Is your CRM holding you back from growth?
Just because you’ve purchased a CRM, that doesn’t mean it’s working for you, your team or your organization as a whole. Paying for your CRM is just the beginning. Making it work is an entirely different story.
Customer Relationship Management is nothing new. Today in 2018, most small to medium-sized businesses are jumping on board and really making efforts to transition towards a more data-driven system. However, the reason CRM was traditionally so effective for the enterprise was because of one thing: their resources. They had money, personnel, and the structure to support technology in ways that weren’t available to the average SMB. Today, thanks to cloud-based systems, it has become easier and more affordable than ever for any sized business to propel their businesses forward with technology like CRM and marketing automation.
That being said, one challenge remains: resources. While it’s cheaper and easier to access these systems, that doesn’t mean implementing them is any easier. Implementing CRM and marketing automation platforms takes strategic planning, team buy-in, training, and consistency. And, it certainly doesn’t happen overnight.
I happen to know many enterprise CRM implementations that have failed, as well, for similar reasons as I’ll discuss below. But for the sake of this article, we are going to focus mainly on SMBs and their quest for effective CRM and marketing automation.
So, you’ve taken that step and purchased a CRM system. Now what? Implementing CRM is a beast of a task, but if done properly can propel your business to levels of success beyond what was once imagined. But if not implemented successfully, it can be a resource suck, a team demoralizer and even worse, a massive waste of time and money.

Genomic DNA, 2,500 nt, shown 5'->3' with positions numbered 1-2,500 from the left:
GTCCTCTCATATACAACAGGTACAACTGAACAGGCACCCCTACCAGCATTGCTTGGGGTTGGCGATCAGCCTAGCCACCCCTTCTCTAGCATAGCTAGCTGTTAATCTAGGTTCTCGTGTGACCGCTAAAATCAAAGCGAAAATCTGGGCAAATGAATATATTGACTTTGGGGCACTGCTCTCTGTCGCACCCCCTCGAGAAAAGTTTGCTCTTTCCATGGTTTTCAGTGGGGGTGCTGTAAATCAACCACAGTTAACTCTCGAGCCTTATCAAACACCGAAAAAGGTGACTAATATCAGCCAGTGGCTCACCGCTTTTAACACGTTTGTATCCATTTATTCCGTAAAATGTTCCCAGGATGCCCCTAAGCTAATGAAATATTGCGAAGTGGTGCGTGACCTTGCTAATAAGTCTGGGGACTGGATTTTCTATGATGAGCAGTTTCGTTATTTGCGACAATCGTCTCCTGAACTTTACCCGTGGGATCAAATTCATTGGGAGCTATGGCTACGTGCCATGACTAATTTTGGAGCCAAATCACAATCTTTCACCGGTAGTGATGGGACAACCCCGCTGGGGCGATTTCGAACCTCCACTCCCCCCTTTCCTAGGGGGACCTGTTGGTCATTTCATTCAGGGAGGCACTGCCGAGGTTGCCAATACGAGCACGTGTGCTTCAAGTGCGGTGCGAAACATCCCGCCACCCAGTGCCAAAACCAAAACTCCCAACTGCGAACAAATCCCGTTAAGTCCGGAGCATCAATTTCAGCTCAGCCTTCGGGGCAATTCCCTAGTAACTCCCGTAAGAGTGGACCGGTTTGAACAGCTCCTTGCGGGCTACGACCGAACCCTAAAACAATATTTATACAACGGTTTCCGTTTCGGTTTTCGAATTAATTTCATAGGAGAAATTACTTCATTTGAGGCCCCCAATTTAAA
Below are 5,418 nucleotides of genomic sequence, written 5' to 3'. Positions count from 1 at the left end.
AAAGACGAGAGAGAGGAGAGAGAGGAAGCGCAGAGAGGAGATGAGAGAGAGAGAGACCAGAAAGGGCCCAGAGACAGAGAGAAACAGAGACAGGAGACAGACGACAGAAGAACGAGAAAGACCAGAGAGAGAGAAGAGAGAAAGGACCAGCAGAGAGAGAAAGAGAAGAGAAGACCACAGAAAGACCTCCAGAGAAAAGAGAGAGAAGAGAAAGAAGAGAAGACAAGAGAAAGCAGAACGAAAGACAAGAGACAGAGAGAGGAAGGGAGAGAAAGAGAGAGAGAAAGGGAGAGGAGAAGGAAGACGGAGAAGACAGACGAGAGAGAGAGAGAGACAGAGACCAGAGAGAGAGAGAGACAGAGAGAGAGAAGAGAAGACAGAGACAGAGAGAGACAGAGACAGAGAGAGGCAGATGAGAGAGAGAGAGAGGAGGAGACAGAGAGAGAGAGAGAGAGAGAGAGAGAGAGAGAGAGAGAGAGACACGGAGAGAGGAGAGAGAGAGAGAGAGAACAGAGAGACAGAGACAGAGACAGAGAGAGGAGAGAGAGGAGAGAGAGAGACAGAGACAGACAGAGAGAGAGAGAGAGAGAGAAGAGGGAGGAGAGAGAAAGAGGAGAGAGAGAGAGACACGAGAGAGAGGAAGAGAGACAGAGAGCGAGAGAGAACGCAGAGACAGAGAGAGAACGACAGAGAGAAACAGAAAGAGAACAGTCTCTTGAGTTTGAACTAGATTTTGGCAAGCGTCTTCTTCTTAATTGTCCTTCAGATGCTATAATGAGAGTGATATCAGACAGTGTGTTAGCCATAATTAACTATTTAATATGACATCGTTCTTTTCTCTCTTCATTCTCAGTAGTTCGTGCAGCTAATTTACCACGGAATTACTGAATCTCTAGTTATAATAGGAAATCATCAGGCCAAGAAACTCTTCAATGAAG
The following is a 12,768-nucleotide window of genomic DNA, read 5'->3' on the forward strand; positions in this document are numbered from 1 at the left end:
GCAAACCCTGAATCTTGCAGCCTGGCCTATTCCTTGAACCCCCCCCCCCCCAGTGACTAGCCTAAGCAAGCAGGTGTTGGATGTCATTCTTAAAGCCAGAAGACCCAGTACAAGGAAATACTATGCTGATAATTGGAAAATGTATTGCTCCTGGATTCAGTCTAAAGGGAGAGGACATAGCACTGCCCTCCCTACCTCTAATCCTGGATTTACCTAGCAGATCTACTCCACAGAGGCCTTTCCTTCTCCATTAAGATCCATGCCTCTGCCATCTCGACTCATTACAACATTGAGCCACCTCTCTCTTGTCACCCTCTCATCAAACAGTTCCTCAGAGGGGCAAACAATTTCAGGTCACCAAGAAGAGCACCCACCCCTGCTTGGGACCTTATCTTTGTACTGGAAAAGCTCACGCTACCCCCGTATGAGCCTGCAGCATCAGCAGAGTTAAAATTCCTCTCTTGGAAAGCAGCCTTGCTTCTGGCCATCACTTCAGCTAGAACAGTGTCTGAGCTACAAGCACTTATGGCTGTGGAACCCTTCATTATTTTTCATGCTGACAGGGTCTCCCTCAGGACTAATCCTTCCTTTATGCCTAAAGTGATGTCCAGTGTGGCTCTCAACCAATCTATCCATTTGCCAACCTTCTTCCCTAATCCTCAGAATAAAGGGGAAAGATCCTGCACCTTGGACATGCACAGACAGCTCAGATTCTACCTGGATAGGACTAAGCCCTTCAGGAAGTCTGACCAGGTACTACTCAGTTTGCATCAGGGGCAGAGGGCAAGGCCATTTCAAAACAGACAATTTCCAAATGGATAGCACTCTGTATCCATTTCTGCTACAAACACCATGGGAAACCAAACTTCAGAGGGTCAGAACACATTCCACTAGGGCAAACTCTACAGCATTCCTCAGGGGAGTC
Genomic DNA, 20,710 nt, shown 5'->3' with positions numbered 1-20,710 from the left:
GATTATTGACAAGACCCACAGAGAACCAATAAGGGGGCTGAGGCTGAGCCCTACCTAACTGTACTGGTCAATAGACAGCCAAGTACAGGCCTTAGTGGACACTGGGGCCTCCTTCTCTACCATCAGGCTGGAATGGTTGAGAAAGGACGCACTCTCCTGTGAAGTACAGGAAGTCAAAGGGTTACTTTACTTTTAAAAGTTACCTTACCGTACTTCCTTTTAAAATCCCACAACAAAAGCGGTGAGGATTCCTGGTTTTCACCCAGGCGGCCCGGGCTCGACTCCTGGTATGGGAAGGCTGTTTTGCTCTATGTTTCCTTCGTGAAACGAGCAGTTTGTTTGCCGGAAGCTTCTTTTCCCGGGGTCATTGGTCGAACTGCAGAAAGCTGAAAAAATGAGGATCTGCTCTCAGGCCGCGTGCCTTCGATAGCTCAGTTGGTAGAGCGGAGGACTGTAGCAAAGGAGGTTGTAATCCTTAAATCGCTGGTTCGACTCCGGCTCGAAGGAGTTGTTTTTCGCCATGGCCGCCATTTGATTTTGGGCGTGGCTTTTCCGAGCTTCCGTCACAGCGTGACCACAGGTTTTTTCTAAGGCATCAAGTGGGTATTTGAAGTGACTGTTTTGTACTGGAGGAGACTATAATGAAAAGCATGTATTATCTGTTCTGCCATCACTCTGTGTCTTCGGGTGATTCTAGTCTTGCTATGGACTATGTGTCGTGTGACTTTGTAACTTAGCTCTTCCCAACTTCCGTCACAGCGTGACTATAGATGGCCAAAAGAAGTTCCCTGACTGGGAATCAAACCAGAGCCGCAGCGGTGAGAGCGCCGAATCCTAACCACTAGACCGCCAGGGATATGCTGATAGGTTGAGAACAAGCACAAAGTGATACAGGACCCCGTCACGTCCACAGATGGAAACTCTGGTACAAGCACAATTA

Here are some common issues we see with failed CRM implementations:
– Investing in a system for where you are now, not where you WANT to be.
– Lack of integration between platforms. Having multiple disparate systems requires more training, more money, custom integrations, and can cause lots of unnecessary waste and headaches.
– Not getting buy-in from the entire team, and yes, this means the C-suite.
– Avoiding or insufficiently training each member of your team to effectively use the system.
– Having erroneous, messed up data. What you put in is what you’re going to get out of your system.
– Not providing your entire team access to the data they need to do their jobs more effectively.
– Keeping your team in siloed departments. This is a tragedy.
– Not understanding the total cost of ownership when investing in your CRM.
Of course, there are many more reasons why implementations fail, but these remain as the top challenges, especially in the SMB arena. Because CRM and marketing automation are so new for a lot of businesses, it’s hard to know everything you’re getting into, which is why I’m here to try and help shed some light on the situation.
So, we’ve summarized a list of challenges, and now how let’s look at the solutions to help you and your team succeed with CRM and marketing automation.
DON’T look at CRM and marketing automation as two separate entities. While traditionally they are two separate systems, this model doesn’t make sense. Marketing automation is driven by CRM data and your CRM gets a lot of that data and other critical information from marketing automation. You can look at it as one giant loop. Both are needed to work in-sync with one another if you want a seamless customer experience, higher conversion rates, and increased productivity within your team.
DO invest in an all-in-one solution, or as I like to call it, complete CRM. A complete CRM is a system that houses all the tools an organization needs to run their sales, marketing, customer service, and operations units. When you have your entire team working in one system, you have all of your data working in one system. This decreases the chance of misused, out-of-date or incorrect data.